And Dalila said to Samson: Tell me, I beseech thee, wherein thy greatest strength lieth, and what it is wherewith if thou wert bound thou couldst not break loose.

Darby Bible Translation
Then Delilah said to Samson, Tell me, I pray thee, in what is thy great strength, and with what thou mightest be bound to overpower thee.

English Revised Version
And Delilah said to Samson, Tell me, I pray thee, wherein thy great strength lieth, and wherewith thou mightest be bound to afflict thee.

Webster's Bible Translation
And Delilah said to Samson, Tell me, I pray thee, in what thy great strength lieth, and with what thou mayest be bound to afflict thee.

World English Bible
Delilah said to Samson, "Please tell me where your great strength lies, and what you might be bound to afflict you."

Young's Literal Translation
And Delilah saith unto Samson, 'Declare, I pray thee, to me, wherein thy great power is, and wherewith thou art bound, to afflict thee.'
Study Bible
Samson and Delilah
5The lords of the Philistines went to her and said, “Entice him and find out the source of his great strength and how we can overpower him to tie him up and subdue him. Then each one of us will give you eleven hundred shekels of silver.” 6So Delilah said to Samson, “Please tell me the source of your great strength and how you could be tied up and subdued.” 7Samson told her, “If they tie me up with seven fresh bowstrings that have not been dried, I will become as weak as any other man.”…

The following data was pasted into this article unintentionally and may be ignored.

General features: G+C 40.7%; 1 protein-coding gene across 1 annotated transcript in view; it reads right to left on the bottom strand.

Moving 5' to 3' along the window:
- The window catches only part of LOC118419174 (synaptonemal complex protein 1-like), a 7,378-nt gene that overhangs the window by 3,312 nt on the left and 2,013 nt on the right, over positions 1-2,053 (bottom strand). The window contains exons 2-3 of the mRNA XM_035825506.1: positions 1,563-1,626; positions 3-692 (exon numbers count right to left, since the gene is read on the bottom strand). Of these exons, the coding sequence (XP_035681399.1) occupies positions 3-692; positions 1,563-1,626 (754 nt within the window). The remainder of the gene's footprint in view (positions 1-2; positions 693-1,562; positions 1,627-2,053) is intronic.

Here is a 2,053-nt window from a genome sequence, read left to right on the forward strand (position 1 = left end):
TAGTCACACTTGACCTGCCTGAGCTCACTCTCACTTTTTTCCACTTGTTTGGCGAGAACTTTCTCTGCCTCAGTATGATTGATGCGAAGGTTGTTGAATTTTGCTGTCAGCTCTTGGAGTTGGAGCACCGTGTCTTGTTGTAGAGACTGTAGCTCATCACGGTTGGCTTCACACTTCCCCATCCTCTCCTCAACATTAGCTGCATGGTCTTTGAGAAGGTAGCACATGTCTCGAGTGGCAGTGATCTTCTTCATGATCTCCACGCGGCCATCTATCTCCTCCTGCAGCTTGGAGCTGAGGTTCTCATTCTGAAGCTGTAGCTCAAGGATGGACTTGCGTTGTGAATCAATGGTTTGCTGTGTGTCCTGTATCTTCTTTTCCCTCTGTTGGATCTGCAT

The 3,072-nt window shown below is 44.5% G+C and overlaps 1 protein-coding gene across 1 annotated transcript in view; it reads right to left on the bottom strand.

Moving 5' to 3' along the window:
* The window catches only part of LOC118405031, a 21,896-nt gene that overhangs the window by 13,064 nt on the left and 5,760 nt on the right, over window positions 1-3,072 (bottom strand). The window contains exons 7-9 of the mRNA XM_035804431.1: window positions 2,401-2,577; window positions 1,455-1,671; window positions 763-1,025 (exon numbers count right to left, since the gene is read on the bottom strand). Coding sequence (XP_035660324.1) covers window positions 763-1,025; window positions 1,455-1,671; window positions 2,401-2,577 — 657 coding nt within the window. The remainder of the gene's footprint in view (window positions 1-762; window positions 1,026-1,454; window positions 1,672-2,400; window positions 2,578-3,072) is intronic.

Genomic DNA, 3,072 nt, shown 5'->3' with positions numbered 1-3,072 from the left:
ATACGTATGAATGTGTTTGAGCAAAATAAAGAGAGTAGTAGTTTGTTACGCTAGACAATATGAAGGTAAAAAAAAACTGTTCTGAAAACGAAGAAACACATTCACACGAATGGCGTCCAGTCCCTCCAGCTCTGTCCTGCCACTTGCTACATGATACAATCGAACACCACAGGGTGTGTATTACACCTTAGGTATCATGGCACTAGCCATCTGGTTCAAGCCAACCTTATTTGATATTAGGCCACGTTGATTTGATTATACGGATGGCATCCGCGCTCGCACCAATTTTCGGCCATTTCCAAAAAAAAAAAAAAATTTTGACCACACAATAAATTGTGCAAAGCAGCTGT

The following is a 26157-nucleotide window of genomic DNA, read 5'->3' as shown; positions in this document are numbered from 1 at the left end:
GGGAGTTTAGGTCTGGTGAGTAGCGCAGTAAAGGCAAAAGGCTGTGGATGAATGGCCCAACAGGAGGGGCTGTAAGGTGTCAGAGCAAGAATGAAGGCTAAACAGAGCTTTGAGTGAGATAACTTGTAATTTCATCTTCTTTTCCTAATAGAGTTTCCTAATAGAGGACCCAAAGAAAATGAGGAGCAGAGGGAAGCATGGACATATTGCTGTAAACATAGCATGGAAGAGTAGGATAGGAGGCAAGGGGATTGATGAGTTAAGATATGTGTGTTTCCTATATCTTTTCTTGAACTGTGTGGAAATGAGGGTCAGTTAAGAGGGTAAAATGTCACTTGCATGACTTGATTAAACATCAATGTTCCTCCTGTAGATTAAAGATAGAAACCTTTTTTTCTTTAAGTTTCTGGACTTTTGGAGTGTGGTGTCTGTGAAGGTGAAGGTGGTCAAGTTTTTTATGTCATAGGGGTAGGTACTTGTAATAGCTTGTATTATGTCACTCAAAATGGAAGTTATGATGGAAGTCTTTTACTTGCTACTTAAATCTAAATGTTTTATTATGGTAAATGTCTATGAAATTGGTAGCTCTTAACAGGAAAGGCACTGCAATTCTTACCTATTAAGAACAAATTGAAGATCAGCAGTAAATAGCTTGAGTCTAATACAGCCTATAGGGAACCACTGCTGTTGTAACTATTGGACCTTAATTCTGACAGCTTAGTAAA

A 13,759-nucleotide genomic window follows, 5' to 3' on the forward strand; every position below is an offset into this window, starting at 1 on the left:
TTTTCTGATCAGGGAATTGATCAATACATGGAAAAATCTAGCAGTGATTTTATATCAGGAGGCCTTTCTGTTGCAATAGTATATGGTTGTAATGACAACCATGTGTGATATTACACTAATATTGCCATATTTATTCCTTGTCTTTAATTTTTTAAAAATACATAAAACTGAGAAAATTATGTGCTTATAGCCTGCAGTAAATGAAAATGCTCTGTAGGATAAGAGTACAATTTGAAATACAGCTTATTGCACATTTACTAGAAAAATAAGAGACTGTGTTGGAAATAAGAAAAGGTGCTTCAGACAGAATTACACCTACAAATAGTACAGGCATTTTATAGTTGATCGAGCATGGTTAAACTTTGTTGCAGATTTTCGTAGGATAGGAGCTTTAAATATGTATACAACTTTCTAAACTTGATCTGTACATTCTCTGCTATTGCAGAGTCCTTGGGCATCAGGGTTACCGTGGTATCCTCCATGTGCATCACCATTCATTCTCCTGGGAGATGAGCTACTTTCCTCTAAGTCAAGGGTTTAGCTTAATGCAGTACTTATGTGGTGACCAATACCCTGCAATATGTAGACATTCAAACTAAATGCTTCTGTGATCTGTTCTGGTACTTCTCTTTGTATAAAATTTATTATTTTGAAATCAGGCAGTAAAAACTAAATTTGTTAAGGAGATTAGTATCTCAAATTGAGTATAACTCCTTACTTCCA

Cross References
Judges 16:5
The lords of the Philistines went to her and said, "Entice him and find out the source of his great strength and how we can overpower him to tie him up and subdue him. Then each one of us will give you eleven hundred shekels of silver."

Judges 16:7
Samson told her, "If they tie me up with seven fresh bowstrings that have not been dried, I will become as weak as any other man."

Treasury of Scripture

And Delilah said to Samson, Tell me, I pray you, wherein your great strength lies, and with which you might be bound to afflict you.

Psalm 12:2 They speak vanity every one with his neighbor: with flattering lips …

Proverbs 6:26 For by means of a whorish woman a man is brought to a piece of bread: …

Proverbs 7:21 With her much fair speech she caused him to yield, with the flattering …

Proverbs 22:14 The mouth of strange women is a deep pit: he that is abhorred of …

Proverbs 26:28 A lying tongue hates those that are afflicted by it; and a flattering …

Jeremiah 9:2-5 Oh that I had in the wilderness a lodging place of wayfaring men; …

Micah 7:2,5 The good man is perished out of the earth: and there is none upright …